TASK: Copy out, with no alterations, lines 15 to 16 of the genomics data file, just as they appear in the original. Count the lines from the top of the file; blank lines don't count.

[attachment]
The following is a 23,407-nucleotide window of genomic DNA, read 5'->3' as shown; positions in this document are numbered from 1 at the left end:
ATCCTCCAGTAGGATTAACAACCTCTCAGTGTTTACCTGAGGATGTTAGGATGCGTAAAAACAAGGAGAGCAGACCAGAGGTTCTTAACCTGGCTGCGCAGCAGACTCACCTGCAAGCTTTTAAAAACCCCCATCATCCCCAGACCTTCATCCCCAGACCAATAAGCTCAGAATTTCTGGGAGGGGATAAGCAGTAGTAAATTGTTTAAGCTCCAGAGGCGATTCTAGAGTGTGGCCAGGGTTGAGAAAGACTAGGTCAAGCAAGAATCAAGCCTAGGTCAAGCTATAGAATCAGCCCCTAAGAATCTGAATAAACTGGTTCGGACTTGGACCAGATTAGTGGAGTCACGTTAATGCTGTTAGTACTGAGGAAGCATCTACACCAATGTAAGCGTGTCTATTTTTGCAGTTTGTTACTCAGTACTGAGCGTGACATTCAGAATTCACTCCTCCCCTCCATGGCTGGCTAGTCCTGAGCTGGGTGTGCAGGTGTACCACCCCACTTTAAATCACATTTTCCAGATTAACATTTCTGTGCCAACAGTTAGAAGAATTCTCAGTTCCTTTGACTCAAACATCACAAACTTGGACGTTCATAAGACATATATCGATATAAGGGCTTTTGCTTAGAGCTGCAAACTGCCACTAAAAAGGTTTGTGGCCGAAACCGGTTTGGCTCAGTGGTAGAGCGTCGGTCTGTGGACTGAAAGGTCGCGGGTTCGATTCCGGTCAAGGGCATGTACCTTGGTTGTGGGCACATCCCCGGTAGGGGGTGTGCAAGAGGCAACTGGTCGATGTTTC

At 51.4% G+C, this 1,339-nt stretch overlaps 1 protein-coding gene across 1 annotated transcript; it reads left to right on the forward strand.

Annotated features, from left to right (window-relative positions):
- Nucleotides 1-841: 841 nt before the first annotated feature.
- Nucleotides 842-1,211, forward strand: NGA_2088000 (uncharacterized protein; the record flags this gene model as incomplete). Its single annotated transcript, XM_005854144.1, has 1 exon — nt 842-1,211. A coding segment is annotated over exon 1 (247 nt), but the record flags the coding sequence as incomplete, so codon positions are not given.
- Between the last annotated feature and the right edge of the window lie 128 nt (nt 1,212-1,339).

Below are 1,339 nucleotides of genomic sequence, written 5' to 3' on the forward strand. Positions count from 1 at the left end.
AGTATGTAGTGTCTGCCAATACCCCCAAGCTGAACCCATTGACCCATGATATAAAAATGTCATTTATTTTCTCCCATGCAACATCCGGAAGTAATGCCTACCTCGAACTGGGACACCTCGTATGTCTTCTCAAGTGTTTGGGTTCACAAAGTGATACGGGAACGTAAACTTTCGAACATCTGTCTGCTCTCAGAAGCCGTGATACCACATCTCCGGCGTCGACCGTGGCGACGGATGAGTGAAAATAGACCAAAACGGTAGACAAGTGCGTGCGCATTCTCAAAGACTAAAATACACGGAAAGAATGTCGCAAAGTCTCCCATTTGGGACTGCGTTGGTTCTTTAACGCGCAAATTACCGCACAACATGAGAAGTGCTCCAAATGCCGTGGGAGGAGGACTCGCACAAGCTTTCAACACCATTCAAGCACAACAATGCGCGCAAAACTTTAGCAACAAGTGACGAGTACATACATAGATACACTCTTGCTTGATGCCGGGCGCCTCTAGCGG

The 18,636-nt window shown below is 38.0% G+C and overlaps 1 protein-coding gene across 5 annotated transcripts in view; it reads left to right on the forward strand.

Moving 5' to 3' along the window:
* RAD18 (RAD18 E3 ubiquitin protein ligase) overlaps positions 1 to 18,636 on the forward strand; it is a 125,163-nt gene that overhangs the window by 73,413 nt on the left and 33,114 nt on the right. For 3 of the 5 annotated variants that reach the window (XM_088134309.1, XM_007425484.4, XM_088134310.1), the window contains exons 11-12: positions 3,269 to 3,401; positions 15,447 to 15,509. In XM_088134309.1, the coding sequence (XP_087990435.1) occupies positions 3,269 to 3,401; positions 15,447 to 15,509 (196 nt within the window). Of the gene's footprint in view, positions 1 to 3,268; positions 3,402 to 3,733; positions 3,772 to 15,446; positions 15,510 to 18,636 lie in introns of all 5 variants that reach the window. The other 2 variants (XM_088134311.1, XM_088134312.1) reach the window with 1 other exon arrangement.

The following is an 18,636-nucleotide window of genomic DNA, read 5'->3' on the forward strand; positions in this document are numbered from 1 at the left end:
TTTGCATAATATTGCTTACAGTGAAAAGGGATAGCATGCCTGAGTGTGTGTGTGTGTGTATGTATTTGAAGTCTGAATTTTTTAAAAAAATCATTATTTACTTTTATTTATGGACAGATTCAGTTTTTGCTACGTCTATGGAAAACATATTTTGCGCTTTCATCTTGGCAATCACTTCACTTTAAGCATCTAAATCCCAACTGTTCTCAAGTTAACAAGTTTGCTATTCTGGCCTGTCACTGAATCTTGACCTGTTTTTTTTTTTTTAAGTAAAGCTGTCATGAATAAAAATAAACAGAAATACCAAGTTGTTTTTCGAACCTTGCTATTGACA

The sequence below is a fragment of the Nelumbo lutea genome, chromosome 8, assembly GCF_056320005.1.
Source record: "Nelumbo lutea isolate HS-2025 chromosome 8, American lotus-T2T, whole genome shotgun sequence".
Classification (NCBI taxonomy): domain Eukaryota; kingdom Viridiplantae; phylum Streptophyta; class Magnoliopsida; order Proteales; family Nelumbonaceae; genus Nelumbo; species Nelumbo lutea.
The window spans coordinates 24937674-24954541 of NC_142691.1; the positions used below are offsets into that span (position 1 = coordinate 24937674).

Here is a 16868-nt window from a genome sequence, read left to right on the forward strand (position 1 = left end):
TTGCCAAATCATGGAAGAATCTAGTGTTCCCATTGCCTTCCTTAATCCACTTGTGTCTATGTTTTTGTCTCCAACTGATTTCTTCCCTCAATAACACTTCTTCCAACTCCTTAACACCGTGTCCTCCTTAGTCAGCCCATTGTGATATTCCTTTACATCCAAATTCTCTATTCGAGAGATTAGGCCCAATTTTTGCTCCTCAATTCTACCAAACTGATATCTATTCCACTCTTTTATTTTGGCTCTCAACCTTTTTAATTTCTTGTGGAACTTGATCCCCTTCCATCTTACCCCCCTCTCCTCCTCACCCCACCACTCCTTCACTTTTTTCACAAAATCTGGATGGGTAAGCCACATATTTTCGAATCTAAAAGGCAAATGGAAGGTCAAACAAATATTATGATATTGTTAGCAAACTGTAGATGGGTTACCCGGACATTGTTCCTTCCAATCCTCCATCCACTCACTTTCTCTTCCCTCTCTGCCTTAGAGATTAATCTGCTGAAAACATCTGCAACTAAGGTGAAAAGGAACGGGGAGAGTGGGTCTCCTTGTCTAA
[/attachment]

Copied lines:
The sequence below is a fragment of the Nelumbo lutea genome, chromosome 8, assembly GCF_056320005.1.
Source record: "Nelumbo lutea isolate HS-2025 chromosome 8, American lotus-T2T, whole genome shotgun sequence".